How to create a network map and analyze network resources

Map those connections

A network map is a key element of an incident response plan. It tells stakeholders where their critical or high-value assets are and where sensitive corporate data is stored. This is helpful when creating backup and disaster recovery plans, security incident response plans, and for using after a network breach.

There are many software tools that can discover what is on a network and create maps from this information. For this how-to, we will use Solarwinds’ Orion Network Performance Monitor (NPM). Of course, there are plenty of alternatives available, and your organization might already have such a tool.

Use Solarwinds to discover network resources, which are accessed through the settings gear at the top. There are a number of steps to run here, including scanning network devices, as well as router and switch ports.

A discovery tool like Solarwinds helps map the network and its resources.
A discovery tool like Solarwinds helps map the network and its resources.

Mapping the network and its assets goes beyond running a scanning tool. Networks are organic and ever-changing, and trying to stay on top of their configuration is often a losing battle. Still, it’s important to make the effort:

  • Begin by making sure the lower-level maps make sense in terms of what IP addresses and servers and routers they display.
  • Next, move on to more upper-level networks maps that show how everything is connected.
  • Many network administrators even recommend that maintaining a paper or whiteboard copy of the network to visually document what might have changed when running the automatic scan.

To learn more about NPM without the hassle of a download, use the online simulator to explore the data it has collected from a more complex network to illustrate its features. Screenshots from this simulator are used to illustrate this post.

After the automated discovery

After running the automated discovery tool, analyze the report to understand the normal or baseline operations of the network. This will help when problems occur, because admins can then focus on variations from the baseline. Here are recommended steps:

1. Click on Home then Top Ten to see the below screenshot.

This shows the major issues on the network: the slowest nodes by packet loss, most used router interfaces, and other problem areas. Some of these might be caused by ordinary problems encountered by administrators, such as a misconfigured router or a congested network. However, some of the issues might be caused by malicious activity.

See the top ten issues, nodes, and other areas to concentrate on.
See the top ten issues, nodes, and other areas to concentrate on.

2. Look at routers and switches to understand where active ports are connected — and why, using the Device Tracker page from the main menu.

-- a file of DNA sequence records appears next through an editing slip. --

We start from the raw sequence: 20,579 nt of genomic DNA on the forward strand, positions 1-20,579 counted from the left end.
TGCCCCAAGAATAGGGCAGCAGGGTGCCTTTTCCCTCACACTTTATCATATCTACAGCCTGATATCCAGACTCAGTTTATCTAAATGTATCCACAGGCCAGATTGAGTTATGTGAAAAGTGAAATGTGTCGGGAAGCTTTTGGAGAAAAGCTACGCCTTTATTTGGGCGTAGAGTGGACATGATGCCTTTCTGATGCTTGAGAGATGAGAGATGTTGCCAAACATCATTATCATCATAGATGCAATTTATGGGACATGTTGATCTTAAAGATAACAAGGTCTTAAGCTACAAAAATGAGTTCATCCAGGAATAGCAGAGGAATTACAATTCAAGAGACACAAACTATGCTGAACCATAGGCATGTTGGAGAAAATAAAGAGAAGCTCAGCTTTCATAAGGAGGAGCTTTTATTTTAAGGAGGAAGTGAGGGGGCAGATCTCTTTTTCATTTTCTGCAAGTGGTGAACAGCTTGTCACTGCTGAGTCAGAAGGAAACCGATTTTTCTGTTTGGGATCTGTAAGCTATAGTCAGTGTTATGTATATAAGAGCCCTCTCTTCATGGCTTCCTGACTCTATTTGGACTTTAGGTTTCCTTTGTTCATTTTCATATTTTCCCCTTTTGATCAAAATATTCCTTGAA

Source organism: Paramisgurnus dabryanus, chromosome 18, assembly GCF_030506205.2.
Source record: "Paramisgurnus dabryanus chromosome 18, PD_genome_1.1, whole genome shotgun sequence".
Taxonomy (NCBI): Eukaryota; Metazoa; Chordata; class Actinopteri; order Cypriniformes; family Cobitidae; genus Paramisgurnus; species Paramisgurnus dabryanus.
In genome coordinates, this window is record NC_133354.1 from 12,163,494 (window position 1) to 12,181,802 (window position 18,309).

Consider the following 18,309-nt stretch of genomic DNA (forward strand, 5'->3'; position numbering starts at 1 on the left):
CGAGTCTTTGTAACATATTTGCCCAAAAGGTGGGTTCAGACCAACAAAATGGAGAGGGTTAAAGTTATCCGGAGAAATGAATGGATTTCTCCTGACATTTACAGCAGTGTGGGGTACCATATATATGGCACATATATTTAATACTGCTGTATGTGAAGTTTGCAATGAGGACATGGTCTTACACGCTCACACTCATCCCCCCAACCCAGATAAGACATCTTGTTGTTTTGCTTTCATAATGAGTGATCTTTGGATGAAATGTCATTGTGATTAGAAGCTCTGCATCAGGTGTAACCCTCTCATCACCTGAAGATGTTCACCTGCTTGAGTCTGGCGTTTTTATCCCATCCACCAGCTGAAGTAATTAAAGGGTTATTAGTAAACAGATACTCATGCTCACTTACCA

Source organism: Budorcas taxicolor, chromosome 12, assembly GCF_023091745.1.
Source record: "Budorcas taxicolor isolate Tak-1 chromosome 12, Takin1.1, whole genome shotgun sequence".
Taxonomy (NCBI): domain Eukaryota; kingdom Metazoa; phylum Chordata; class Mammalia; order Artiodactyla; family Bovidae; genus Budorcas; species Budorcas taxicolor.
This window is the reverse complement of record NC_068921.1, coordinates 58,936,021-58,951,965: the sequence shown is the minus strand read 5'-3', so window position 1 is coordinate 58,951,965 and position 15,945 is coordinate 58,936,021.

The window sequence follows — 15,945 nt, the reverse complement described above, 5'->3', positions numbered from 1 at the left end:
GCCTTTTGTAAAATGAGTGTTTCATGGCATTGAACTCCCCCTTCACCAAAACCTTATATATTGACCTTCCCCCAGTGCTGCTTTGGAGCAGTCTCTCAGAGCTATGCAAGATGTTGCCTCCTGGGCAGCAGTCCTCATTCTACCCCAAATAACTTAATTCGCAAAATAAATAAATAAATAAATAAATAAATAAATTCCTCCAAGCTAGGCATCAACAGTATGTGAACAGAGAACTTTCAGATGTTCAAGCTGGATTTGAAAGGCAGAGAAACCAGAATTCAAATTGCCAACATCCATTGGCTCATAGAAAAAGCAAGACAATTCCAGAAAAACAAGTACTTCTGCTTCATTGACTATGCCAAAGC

Solarwind has the capability to provide visibility into the network, including generating a list of rogue devices (managed by clicking on the button above the list), popular wireless access points (a typical point of hostile entry on most networks), and a histogram of Ethernet port usage over time (another place to view abnormal activity).

The device tracker detects if a rogue device has appeared on the network.
The device tracker detects if a rogue device has appeared on the network.

3. Account for all the IP address space, and determine if there are any conflicts. Go to IP Address from the top-level menu to see the screen below.

Note the address conflicts (on the right-hand screen) and get those resolved right away — they might be the cause of congestion issues. Also note subnets that are almost completely used up (on the left-hand screen). Hover over the list with a mouse or click on any of the items in these displays to get more information, then visit where these devices are and see what is actually physically connected to them. In some cases, the address conflict is caused by a device with a static IP address that is assigned within a DHCP address range, or two static addresses.

Part of managing the network is keep track of assigned IP address.
Part of managing the network is keep track of assigned IP address.

4. Look at what applications are running across the network.

Go to the top level menu and click on Applications to see this summary. There is a long list in the simulator of apps that are and aren’t running, from which to determine what is the network’s typical profile. Pay particular attention to apps that are out of warrant, which might mean that service agreements need to be updated, or it could mean that someone brought a rogue laptop into the office. Scroll down to see all the apps that aren’t running under the Down Applications box. Again, hover over each entry mouse to see more specifics, such as whether the server attached to this app is actually up or down and which components have issues.

The heart of any network is the apps that run over it; this screen will show how to keep track of these.
The heart of any network is the apps that run over it; this screen will show how to keep track of these.

Image by: preston.rhea via Compfight cc

David Strom
David Strom is one of the leading experts on network and Internet technologies and has written and spoken extensively on topics such as VOIP, convergence, email, cloud computing, network management, Internet applications, wireless and Web services for more than 25 years. David is a frequent speaker, panel moderator and instructor at various industry events and trade shows around the world, and has also has taught computer networking classes at the high school level and a graduate business class in management information systems theory.